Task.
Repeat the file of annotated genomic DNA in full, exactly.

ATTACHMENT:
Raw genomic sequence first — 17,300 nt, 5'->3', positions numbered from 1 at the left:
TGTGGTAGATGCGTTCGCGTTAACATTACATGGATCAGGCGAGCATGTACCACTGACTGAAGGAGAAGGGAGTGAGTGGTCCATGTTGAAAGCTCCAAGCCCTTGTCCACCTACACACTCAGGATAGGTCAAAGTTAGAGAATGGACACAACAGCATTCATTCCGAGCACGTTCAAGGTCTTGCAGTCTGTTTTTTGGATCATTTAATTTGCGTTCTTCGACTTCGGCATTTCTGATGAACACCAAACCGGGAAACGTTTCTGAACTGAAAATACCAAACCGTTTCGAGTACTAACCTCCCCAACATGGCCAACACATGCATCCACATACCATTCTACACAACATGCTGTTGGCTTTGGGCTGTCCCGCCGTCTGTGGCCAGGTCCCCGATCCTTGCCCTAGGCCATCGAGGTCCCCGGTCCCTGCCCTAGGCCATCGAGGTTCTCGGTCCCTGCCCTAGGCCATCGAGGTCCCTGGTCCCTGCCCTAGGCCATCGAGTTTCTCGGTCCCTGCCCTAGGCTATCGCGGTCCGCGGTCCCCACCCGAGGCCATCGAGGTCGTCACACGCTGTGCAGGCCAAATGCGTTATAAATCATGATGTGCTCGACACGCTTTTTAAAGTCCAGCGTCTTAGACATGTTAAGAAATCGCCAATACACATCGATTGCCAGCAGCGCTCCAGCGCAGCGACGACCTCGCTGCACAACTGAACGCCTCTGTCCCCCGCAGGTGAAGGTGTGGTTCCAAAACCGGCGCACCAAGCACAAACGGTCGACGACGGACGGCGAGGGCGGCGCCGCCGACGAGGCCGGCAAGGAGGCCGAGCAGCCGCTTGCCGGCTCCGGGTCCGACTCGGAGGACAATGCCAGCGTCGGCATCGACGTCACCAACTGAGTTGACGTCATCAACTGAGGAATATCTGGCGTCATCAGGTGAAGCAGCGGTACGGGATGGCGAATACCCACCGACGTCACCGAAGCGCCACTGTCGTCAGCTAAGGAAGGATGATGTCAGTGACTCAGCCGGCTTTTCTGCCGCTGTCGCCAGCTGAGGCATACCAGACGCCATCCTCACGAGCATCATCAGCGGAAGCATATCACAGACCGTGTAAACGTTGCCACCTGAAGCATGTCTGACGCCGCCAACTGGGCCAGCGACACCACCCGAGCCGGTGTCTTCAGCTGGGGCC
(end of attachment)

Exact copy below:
Raw genomic sequence first — 17,300 nt, 5'->3', positions numbered from 1 at the left:
TGTGGTAGATGCGTTCGCGTTAACATTACATGGATCAGGCGAGCATGTACCACTGACTGAAGGAGAAGGGAGTGAGTGGTCCATGTTGAAAGCTCCAAGCCCTTGTCCACCTACACACTCAGGATAGGTCAAAGTTAGAGAATGGACACAACAGCATTCATTCCGAGCACGTTCAAGGTCTTGCAGTCTGTTTTTTGGATCATTTAATTTGCGTTCTTCGACTTCGGCATTTCTGATGAACACCAAACCGGGAAACGTTTCTGAACTGAAAATACCAAACCGTTTCGAGTACTAACCTCCCCAACATGGCCAACACATGCATCCACATACCATTCTACACAACATGCTGTTGGCTTTGGGCTGTCCCGCCGTCTGTGGCCAGGTCCCCGATCCTTGCCCTAGGCCATCGAGGTCCCCGGTCCCTGCCCTAGGCCATCGAGGTTCTCGGTCCCTGCCCTAGGCCATCGAGGTCCCTGGTCCCTGCCCTAGGCCATCGAGTTTCTCGGTCCCTGCCCTAGGCTATCGCGGTCCGCGGTCCCCACCCGAGGCCATCGAGGTCGTCACACGCTGTGCAGGCCAAATGCGTTATAAATCATGATGTGCTCGACACGCTTTTTAAAGTCCAGCGTCTTAGACATGTTAAGAAATCGCCAATACACATCGATTGCCAGCAGCGCTCCAGCGCAGCGACGACCTCGCTGCACAACTGAACGCCTCTGTCCCCCGCAGGTGAAGGTGTGGTTCCAAAACCGGCGCACCAAGCACAAACGGTCGACGACGGACGGCGAGGGCGGCGCCGCCGACGAGGCCGGCAAGGAGGCCGAGCAGCCGCTTGCCGGCTCCGGGTCCGACTCGGAGGACAATGCCAGCGTCGGCATCGACGTCACCAACTGAGTTGACGTCATCAACTGAGGAATATCTGGCGTCATCAGGTGAAGCAGCGGTACGGGATGGCGAATACCCACCGACGTCACCGAAGCGCCACTGTCGTCAGCTAAGGAAGGATGATGTCAGTGACTCAGCCGGCTTTTCTGCCGCTGTCGCCAGCTGAGGCATACCAGACGCCATCCTCACGAGCATCATCAGCGGAAGCATATCACAGACCGTGTAAACGTTGCCACCTGAAGCATGTCTGACGCCGCCAACTGGGCCAGCGACACCACCCGAGCCGGTGTCTTCAGCTGGGGCC